Sex Workers Speak Out Against “Sell/Buy/Date” Documentary

Sex industry professionals fear the doc is yet another example of an exploitative mishandling of sex worker narratives

Sarah Jones play sell/buy/date
Sarah Jones's forthcoming doc is based on her play of the same name.
D Dipasupil/FilmMagic

Last week, playwright and performer Sarah Jones announced Sell/Buy/Date, a forthcoming documentary about the sex industry based on her 2016 stage production of the same name. News of the project, which reportedly boasts Meryl Streep and Rashida Jones as producers, quickly attracted criticism from sex workers, with many in the sex industry taking issue both with the documentary’s content as well as the names attached to it.

According to Deadline, the film “tackles themes of inequality of criminal justice, race, sexism and poverty through the lens of the debate around the sex industry,” while once again resurrecting the increasingly tired question, “Is sex work exploitative or empowering?” Naturally, this has rubbed many a sex industry professional the wrong way, with sex workers questioning why those outside of the industry continue to appropriate and sensationalize their narratives while questioning the validity of sex work.

“So fucking insulting these complete outsiders think they can just read our Twitter feeds, and watch some porn movies, and think they know ALL about us when they don’t,” wrote dominatrix and writer Mistress Matisse on Twitter. “They are *exploiting sex workers*! THEY are going to make a lot of money off OUR LABOUR – but we won’t get any.”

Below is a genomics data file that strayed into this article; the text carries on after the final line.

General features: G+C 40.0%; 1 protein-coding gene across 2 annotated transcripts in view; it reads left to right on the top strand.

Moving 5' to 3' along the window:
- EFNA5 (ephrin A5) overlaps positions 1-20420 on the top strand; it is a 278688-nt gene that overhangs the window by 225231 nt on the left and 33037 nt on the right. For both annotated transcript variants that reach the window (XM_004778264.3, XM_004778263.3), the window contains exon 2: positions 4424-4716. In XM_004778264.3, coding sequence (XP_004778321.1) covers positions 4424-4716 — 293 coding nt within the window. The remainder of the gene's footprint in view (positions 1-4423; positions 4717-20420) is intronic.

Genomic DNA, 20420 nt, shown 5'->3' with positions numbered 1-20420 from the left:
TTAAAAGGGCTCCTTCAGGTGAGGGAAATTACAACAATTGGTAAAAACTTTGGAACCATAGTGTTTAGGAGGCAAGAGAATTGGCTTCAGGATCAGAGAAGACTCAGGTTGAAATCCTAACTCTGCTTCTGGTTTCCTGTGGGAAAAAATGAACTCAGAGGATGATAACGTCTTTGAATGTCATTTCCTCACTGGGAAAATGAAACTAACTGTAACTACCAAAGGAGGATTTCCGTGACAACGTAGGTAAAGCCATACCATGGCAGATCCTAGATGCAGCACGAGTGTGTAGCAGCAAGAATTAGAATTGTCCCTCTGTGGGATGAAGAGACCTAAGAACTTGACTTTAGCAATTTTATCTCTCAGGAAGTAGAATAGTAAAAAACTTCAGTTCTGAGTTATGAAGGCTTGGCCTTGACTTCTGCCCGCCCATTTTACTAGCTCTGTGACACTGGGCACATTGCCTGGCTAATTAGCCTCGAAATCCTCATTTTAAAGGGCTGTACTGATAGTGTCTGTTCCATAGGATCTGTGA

Critics have also accused Jones’s work of making the all-too-common error of conflating sex work with sex trafficking, re-enforcing a dangerous narrative often weaponized in prohibitionist arguments aiming to discredit and/or criminalize sex work. In a tweet, sex worker Mary Moody accused the team behind Sell/Buy/Date of “creating another anti-sex worker ‘documentary’ to stigmatize us and conflate sex work with trafficking to earn some cash.”

Speaking of that creative team, many of the film’s critics have also taken issue with some of the names linked to the documentary, specifically Meryl Streep and Rashida Jones. The latter produced a controversial 2015 documentary about teenage porn stars, Hot Girls Wanted, followed by a 2017 series of the same name, both of which were accused of exploiting and doxxing their subjects. In a tweet, adult industry life coach Dee Siren accused Rashida Jones of once again “acting like she represents the sex industry,” adding that the producer has “done nothing but cause issues by sensationalizing sex workers & connecting consensual workers with trafficking.”

As for Meryl Streep, the actress has repeatedly been linked to anti-sex-work activism. In 2015, Streep was among a distressing number of celebrities who signed an open letter urging Amnesty International not to decriminalize sex work. The actress has also been an advocate for FOSTA-SESTA, U.S. legislation that made it more difficult for sex workers to exist safely online.

While, as Dazed’s Brit Dawson noted, it may seem like increased media representation of the sex industry would be a positive step toward destigmatization, the opposite is often true. Mainstream representations of sex work and sex workers are often prone to inaccurate, sensationalized and fear-mongering narratives that only reinforce the many misconceptions and negative attitudes toward sex work that leave industry professionals in danger. Considering Sell/Buy/Date is coming from a team of non-sex-industry producers — some of whom already have a less than stellar track record when it comes to handling sex-worker narratives — sex workers have good reason to be wary of the forthcoming doc.

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